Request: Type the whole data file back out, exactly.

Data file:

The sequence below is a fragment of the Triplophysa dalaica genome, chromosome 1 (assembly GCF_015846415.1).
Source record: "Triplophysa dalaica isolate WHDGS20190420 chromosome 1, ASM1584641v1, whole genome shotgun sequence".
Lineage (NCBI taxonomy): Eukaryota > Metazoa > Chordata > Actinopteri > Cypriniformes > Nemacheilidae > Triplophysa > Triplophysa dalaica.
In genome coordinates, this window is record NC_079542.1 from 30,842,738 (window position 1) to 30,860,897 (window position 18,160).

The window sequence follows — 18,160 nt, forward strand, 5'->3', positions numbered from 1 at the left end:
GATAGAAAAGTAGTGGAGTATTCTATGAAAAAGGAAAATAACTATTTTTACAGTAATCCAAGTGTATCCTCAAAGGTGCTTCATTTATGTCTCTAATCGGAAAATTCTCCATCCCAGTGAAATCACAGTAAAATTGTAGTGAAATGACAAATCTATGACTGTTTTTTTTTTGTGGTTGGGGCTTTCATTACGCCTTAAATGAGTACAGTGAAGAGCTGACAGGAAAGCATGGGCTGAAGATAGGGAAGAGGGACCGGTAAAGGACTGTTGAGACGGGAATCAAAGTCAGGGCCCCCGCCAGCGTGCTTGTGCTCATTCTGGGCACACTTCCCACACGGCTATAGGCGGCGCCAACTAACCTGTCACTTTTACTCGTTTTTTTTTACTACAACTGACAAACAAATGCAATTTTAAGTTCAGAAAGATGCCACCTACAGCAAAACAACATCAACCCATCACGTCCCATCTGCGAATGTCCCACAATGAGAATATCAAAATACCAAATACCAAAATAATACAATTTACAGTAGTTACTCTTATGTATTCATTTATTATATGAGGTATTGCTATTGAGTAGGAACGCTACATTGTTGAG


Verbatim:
The sequence below is a fragment of the Triplophysa dalaica genome, chromosome 1 (assembly GCF_015846415.1).
Source record: "Triplophysa dalaica isolate WHDGS20190420 chromosome 1, ASM1584641v1, whole genome shotgun sequence".
Lineage (NCBI taxonomy): Eukaryota > Metazoa > Chordata > Actinopteri > Cypriniformes > Nemacheilidae > Triplophysa > Triplophysa dalaica.
In genome coordinates, this window is record NC_079542.1 from 30,842,738 (window position 1) to 30,860,897 (window position 18,160).

The window sequence follows — 18,160 nt, forward strand, 5'->3', positions numbered from 1 at the left end:
GATAGAAAAGTAGTGGAGTATTCTATGAAAAAGGAAAATAACTATTTTTACAGTAATCCAAGTGTATCCTCAAAGGTGCTTCATTTATGTCTCTAATCGGAAAATTCTCCATCCCAGTGAAATCACAGTAAAATTGTAGTGAAATGACAAATCTATGACTGTTTTTTTTTTGTGGTTGGGGCTTTCATTACGCCTTAAATGAGTACAGTGAAGAGCTGACAGGAAAGCATGGGCTGAAGATAGGGAAGAGGGACCGGTAAAGGACTGTTGAGACGGGAATCAAAGTCAGGGCCCCCGCCAGCGTGCTTGTGCTCATTCTGGGCACACTTCCCACACGGCTATAGGCGGCGCCAACTAACCTGTCACTTTTACTCGTTTTTTTTTACTACAACTGACAAACAAATGCAATTTTAAGTTCAGAAAGATGCCACCTACAGCAAAACAACATCAACCCATCACGTCCCATCTGCGAATGTCCCACAATGAGAATATCAAAATACCAAATACCAAAATAATACAATTTACAGTAGTTACTCTTATGTATTCATTTATTATATGAGGTATTGCTATTGAGTAGGAACGCTACATTGTTGAG